Although, in its defense Dickens was not impressed with much about America during his 1842 visit (as described in his book “American Notes”). Dickens had high hopes for the republic, but not much about the country lived up to his expectations (although that didn’t keep him from making a return trip in 1867, where his fame and public readings earned him quite a lot of money-about $2,000,000 in today’s currency).

Compared to New York and Boston, Dickens found Philadelphia “handsome” but “provincial,” with streets too “distractingly regular.“ “After walking about it for an hour or two, I felt I would have given the world for a crooked street.” Poor William Penn, who designed Philadelphia with its rectangular street grid and brick houses as a response to the winding streets and wooden houses that made London such a fire hazard.

Penn’s original 1683 design. Not much has changed to the layout of Old City since then.

From his hotel on Chestnut Street, Dickens looked out on the “mournful, ghost-like” facade of the recently shuttered Second Bank of the United States ( During his stay here, he met with then Philadelphia resident Edgar Allan Poe, who was a great admirer of Dickens (although Dickens doesn’t mention the encounter in his book – probably because Poe was a virtual unknown at this point and one of about a gazillion people who wanted to meet the famous writer).

He also viewed the “splendid,” though unfinished, building of Girard College – although, he did make a snarky comment that “like so many other great undertakings in America, even this is rather going to be done one of these days, than doing it now.“ (from 1833-44 the estate was tied up in court, with Girard’s relatives arguing that they should inherit the money, not have it go towards building a school for ”poor, white, male orphans” as designated in the will -a legal battle similar to those Dickens observed during his employment as a court reporter and wrote about frequently)(

Dickens was impressed with his visit to the waterworks, which he found both “useful” and “ornamental,” “being tastefully laid out as a public garden, and kept in the best and neatest order.” His description of the water itself, being “showered and jerked about, and turned on, and poured off” is pure Dickens.(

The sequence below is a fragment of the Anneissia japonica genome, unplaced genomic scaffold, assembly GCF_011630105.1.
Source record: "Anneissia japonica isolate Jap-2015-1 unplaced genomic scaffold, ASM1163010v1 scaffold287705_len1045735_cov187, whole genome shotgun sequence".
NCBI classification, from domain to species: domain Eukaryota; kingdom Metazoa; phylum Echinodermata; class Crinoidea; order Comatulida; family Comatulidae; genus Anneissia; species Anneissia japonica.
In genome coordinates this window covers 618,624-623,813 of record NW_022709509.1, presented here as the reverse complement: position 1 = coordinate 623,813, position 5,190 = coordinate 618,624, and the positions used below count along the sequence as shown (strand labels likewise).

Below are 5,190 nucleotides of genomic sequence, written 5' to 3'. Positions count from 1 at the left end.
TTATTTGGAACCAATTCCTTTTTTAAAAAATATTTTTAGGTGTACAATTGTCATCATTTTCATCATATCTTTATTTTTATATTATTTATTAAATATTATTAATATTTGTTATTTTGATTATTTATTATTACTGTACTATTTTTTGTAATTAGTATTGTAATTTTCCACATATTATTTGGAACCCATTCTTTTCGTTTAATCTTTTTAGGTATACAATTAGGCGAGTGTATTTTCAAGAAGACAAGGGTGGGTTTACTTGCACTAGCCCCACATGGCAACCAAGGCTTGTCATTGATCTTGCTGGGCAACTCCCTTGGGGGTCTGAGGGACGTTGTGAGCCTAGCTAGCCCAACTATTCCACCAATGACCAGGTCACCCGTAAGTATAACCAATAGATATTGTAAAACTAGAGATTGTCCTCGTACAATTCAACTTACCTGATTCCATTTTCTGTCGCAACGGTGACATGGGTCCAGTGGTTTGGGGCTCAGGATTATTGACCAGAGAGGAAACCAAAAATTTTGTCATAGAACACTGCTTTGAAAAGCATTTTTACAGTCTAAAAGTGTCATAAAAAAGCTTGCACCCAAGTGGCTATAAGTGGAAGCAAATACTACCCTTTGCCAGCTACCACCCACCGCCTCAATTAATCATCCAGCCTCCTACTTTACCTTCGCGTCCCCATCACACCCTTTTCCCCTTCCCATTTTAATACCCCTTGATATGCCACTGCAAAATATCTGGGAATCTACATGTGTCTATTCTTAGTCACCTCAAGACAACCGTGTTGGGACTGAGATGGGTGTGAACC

At the time of Dickens’s visit, a reservoir was located at the top of “fair-mount,” where the art museum stands today.

He was also impressed with his visit to the “most excellent” Pennsylvania Hospital and his viewing of the massive “Christ Healing the Sick,“ by Benjamin West, and found it “as favorable a specimen of the master as can be seen anywhere.” Although in typical sarcastic fashion added, “Whether this be high or low praise, depends on the reader’s taste.”(

Most of the chapter on Philadelphia is reserved for his condemnation of Eastern State Penitentiary and its philosophy of solitary confinement. Dickens was well acquainted with prisons (in his youth, his father was imprisoned for several months in London’s Marshalsea Prison for debt) and visited several during his stay in America. It was the solitary isolation that disturbed Dickens the most, and after talking to several prisoners, declared the system “cruel and wrong.” Echoes of his time spent at Eastern State shows up in the prison scenes of his 1859 novel, “A Tale of Two Cities.” (

Other Philadelphia sites for Dickens fans include the Free Library (

Home of Dickens’s pet raven, “Grip.”

and (if visiting around the holidays) the Dickens Village at Macy’s, with its animatronic Dickens and recreation of “A Christmas Carol.” (

Meeting the man himself…

Once the only sculpture of Dickens in the world, this c. 189O bronze likeness of Dickens and Little Nell now stands in Clark Park (West Philadelphia) after wandering the world homeless for many years. In his will, Dickens forbade any “monument, memorial or testimonial, whatever. I rest my claims to remembrance on my published works and to the remembrance of my friends upon their experiences of me.” So, after an unsuccessful visit to London to look for a buyer, the sculpture ended up in a warehouse in Philadelphia for several years. Eventually, it was purchased by the Fairmount Park Art Association, who put it on display in its current location.